US Official: ‘No Assistance For Lebanon’ Before Government Formation

A United States Embassy Official in Lebanon has publically announced that “any new government must be credible and capable of implementing the reforms demanded by the Lebanese people” if the country wishes to receive “assistance” from the United States in the coming difficult period the country is facing.

The statement made over the weekend, and reported on by The Daily Star, targeted Lebanon’s government formation without any further comments being made on the shape or form of the new Cabinet.

The official stated, “The true test of any government would be in its actions.”

The official went on to elaborate: 

As we [the United States] have previously said, Lebanese leaders need to commit to and implement the reforms necessary to respond to the Lebanese people’s demands for an end to endemic corruption, better governance, and economic opportunity.”

Hassan Diab has been attempting to form a government since his designation as Lebanon’s new Prime Minister in December 2019. He has pledged to form a “small cabinet” constituted of independent experts who do not have any partisan or political ties with Lebanon’s major political parties.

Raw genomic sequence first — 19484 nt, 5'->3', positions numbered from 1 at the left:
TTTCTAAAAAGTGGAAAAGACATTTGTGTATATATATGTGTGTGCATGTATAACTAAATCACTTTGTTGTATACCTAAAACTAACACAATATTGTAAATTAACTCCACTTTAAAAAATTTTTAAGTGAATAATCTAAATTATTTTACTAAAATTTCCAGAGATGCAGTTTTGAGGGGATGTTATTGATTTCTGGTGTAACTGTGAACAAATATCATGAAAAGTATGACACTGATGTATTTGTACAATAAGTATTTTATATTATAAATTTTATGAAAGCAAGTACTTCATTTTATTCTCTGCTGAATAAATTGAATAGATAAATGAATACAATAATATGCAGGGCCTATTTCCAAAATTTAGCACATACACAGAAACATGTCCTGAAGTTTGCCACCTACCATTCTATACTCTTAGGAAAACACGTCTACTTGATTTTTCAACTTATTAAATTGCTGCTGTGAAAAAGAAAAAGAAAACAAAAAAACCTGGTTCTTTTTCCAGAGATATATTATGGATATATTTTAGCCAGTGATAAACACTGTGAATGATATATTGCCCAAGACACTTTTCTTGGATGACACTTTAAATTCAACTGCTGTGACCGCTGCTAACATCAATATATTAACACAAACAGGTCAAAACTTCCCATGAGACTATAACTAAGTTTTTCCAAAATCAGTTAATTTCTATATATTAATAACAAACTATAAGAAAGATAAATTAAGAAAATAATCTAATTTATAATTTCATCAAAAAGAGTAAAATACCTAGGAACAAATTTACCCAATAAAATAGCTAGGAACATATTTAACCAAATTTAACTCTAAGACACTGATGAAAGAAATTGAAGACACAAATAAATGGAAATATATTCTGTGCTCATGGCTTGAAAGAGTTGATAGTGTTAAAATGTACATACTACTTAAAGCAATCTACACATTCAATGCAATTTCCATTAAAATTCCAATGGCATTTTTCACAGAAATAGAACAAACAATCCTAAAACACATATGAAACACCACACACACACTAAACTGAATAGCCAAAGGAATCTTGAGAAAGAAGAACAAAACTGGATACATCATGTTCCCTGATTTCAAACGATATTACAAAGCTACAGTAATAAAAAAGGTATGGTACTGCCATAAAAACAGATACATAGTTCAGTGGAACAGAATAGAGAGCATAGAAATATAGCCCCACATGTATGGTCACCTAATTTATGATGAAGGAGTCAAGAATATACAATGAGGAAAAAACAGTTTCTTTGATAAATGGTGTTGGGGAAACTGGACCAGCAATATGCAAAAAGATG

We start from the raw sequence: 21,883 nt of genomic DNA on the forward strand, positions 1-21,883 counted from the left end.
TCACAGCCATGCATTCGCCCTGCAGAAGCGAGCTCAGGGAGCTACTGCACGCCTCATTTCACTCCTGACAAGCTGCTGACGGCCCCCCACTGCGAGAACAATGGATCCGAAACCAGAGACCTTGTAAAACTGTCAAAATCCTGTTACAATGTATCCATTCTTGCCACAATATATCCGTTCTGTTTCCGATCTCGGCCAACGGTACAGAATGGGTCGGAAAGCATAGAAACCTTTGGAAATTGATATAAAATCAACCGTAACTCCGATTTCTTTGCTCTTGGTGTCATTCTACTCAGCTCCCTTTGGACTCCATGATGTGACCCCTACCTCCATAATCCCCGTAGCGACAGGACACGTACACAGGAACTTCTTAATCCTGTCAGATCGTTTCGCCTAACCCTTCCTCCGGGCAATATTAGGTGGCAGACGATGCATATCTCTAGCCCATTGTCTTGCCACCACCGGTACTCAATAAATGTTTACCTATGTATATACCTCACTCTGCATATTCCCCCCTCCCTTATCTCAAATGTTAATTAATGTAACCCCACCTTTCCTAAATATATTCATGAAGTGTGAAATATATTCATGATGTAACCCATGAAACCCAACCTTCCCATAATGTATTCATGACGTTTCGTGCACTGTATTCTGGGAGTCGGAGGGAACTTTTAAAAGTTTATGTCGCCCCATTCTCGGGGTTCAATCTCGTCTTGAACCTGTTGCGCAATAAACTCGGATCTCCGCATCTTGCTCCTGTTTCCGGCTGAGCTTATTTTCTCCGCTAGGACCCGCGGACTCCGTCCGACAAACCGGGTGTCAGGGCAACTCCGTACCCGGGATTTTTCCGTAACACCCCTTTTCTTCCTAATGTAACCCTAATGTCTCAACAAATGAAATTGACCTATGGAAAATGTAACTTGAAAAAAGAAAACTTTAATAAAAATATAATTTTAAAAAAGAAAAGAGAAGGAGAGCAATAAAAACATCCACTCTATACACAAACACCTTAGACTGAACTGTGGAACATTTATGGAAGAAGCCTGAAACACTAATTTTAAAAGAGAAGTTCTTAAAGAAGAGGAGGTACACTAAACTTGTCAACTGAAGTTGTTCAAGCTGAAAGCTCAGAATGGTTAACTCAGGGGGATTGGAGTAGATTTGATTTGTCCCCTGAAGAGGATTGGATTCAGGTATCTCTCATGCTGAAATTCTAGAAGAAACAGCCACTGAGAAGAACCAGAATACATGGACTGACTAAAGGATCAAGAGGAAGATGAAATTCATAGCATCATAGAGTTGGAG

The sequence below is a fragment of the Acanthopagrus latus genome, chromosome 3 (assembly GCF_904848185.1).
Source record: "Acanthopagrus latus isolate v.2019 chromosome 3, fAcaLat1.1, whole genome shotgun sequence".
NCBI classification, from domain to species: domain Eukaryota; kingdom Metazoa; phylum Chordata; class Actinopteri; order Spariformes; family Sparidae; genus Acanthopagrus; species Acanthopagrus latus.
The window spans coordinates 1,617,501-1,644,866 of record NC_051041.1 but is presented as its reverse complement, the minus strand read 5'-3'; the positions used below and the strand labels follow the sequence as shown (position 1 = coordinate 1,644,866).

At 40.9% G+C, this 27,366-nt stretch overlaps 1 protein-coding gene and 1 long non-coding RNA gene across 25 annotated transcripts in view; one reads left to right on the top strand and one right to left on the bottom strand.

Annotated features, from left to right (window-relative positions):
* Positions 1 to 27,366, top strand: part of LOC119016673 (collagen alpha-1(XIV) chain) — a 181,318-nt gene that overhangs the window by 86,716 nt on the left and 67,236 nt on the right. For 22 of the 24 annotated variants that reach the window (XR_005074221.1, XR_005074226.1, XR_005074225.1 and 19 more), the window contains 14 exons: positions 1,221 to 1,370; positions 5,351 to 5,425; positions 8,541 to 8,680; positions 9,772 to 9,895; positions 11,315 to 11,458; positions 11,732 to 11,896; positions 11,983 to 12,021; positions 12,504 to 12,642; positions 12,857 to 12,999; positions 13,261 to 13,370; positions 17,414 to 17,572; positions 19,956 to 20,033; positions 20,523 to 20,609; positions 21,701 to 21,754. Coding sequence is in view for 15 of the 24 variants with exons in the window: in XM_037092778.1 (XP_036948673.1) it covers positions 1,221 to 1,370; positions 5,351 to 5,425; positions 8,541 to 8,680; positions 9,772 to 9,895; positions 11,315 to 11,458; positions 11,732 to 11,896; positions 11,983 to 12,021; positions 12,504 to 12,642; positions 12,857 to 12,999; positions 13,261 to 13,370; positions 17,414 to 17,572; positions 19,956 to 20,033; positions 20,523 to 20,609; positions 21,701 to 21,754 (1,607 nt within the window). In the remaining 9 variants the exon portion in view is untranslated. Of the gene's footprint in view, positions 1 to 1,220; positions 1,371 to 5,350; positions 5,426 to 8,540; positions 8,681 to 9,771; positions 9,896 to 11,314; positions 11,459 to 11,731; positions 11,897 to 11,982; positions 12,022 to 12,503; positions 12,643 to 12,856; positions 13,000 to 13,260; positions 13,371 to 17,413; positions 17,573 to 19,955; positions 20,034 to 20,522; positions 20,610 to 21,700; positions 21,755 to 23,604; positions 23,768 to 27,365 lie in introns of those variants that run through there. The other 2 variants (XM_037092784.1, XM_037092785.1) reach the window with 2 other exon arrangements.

The main demand of the hundreds of thousands of protesters who have taken to the streets since October 2019 is that the decades-old confessional ruling system is dismantled along with the removal of a corrupt and abusive political elite.

Although Diab has been met with opposition from major Lebanese political parties, particularly the Free Patriotic Movement of Gebran Bassil and the Amal Movement of Nabih Berri, according to reports, he is consistently optimistic about the formation of the government.

He has quite often stated it will be formed “before the end of the week” without anything materializing.

The US Embassy official said, “A credible government would be one that is broadly perceived by the Lebanese people as such, that will act in their interests, and is able to restore international confidence in Lebanon.”

He went on to stress that “unless this type of government is formed, no future international assistance for Lebanon will be unlocked,” and that there is “a strong international consensus on this point.”

The US official renewed Washington’s call for all sides to refrain from violence and for authorities to respect the right to peaceful protest and for the Lebanese people to make these rightful demands.

Across the past week, violence on multiple nights inside and outside Lebanon’s capital has intensified. Internal Security Forces were heavily criticized for excessive use of violence, including violence against journalists.

Caretaker Interior Minister Raya El-Hassan has since publically apologized for the use of unnecessary violence against members of the press. (How about the people?)

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